Some smokers mistakenly think swapping cigarettes for the water pipe is better for them
A clear sign that people are ignoring the risks of shisha
There are few experiences more quintessentially Middle Eastern than a visit to your local shisha cafe. Tucked away in shady corners of our cities, these establishments are hubs of community − places where old friends and new acquaintances get together for hours of conversation, fuelled by strong, sweet cardamom coffee and shrouded in thick plumes of fragrant smoke. Romanticism aside, though, these convivial and often endearingly down-at-heel spaces have a dark side. While a good chat never hurt anyone, and recent studies suggest that coffee, taken in moderation, can even have health benefits, tobacco is an undisputed killer. Every year, close to six million people die of smoking-related illnesses globally. According to figures from 2016, almost 3,000 of those fatalities occur in the UAE.
The message about cigarettes appears to be getting through here, with one in four smokers having quit since the government introduced a 100 per cent tax on tobacco products, including shisha, in October last year. However, it appears that many have simply substituted one bad habit for another. Coinciding with the drop in cigarette smoking is a rise in the use of the super-strength pipe tobacco medwakh, and shisha. Many have made the shift to shisha under the mistaken impression that it is a healthier choice. Yet some studies show that in a one-hour shisha smoking session, it is possible to inhale an amount of smoke equivalent to five packets of standard cigarettes.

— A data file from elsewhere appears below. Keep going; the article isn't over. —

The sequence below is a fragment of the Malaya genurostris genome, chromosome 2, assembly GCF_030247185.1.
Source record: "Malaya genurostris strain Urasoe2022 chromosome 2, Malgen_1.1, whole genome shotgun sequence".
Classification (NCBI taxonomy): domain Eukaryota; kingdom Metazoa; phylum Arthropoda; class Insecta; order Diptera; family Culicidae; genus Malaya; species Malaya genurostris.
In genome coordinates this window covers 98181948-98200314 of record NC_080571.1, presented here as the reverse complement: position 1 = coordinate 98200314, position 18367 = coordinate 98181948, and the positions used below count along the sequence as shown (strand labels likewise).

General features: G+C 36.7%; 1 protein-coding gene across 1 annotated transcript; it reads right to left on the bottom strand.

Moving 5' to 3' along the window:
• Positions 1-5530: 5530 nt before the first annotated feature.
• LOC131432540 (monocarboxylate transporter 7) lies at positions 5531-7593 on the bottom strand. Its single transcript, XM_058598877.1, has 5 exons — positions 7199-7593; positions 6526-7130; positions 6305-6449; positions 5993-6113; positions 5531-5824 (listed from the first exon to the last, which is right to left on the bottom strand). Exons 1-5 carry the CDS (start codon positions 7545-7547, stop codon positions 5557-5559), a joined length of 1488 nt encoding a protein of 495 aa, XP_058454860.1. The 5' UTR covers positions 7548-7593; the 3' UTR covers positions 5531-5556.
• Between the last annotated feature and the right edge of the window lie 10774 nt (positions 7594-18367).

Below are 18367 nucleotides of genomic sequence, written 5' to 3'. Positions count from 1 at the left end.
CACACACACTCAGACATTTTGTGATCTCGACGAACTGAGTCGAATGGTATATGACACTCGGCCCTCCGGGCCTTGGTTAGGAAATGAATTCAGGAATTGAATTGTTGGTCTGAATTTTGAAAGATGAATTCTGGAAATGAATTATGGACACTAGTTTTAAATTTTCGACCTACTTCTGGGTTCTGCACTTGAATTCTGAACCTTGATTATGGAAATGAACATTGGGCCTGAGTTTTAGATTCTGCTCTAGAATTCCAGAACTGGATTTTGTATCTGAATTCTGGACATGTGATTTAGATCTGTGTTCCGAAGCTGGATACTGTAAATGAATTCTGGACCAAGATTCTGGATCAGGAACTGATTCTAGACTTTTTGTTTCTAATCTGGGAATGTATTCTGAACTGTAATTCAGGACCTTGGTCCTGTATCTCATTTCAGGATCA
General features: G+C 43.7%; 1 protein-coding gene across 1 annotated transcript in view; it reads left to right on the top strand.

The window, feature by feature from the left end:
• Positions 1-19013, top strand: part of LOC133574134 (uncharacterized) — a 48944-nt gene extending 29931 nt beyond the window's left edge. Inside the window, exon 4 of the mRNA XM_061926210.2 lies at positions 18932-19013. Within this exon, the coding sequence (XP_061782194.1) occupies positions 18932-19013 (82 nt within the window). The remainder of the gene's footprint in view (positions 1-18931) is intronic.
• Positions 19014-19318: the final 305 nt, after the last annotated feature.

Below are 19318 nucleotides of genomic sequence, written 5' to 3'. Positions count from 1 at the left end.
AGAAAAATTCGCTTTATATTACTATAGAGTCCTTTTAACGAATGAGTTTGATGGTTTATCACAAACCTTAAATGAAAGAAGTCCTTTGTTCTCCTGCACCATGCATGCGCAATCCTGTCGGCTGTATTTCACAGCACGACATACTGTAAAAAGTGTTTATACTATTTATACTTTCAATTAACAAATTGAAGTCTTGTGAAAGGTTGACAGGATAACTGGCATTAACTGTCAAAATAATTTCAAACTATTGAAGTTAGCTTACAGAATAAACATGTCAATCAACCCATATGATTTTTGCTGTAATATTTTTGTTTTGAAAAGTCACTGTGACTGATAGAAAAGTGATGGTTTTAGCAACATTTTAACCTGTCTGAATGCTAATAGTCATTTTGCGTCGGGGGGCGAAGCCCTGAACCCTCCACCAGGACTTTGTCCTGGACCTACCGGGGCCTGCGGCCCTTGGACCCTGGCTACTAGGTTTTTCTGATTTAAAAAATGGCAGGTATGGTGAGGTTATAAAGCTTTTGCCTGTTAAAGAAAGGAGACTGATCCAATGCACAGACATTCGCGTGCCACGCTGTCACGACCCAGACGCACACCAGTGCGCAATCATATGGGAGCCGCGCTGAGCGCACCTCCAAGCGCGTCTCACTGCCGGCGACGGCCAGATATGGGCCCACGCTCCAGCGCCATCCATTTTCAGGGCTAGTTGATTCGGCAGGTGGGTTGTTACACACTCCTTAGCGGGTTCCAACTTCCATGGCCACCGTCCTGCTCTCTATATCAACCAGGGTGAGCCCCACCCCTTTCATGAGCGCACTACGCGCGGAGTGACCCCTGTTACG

Now, as reported in today’s paper, addiction specialists are seeing a rise in clients with shisha habits. This anecdotal evidence is positive in many ways. After all, the first step on the road to any kind of recovery is acknowledging that you have a problem. But it is also indicative of a worrying spike in shisha use. While tobacco causes fewer social problems than other addictions, it has a devastating effect on physical wellbeing and damages the economy, costing the UAE an annual $569 million in lost productivity and healthcare costs. The belief that shisha is less hazardous than cigarettes might stem from the array of enticing fruit flavours it comes in and the lack of health warnings − as are now compulsory on all tobacco packaging − on display in the places where it is provided. Adopting this measure could improve awareness and might even make people reconsider before taking their first puff of the day.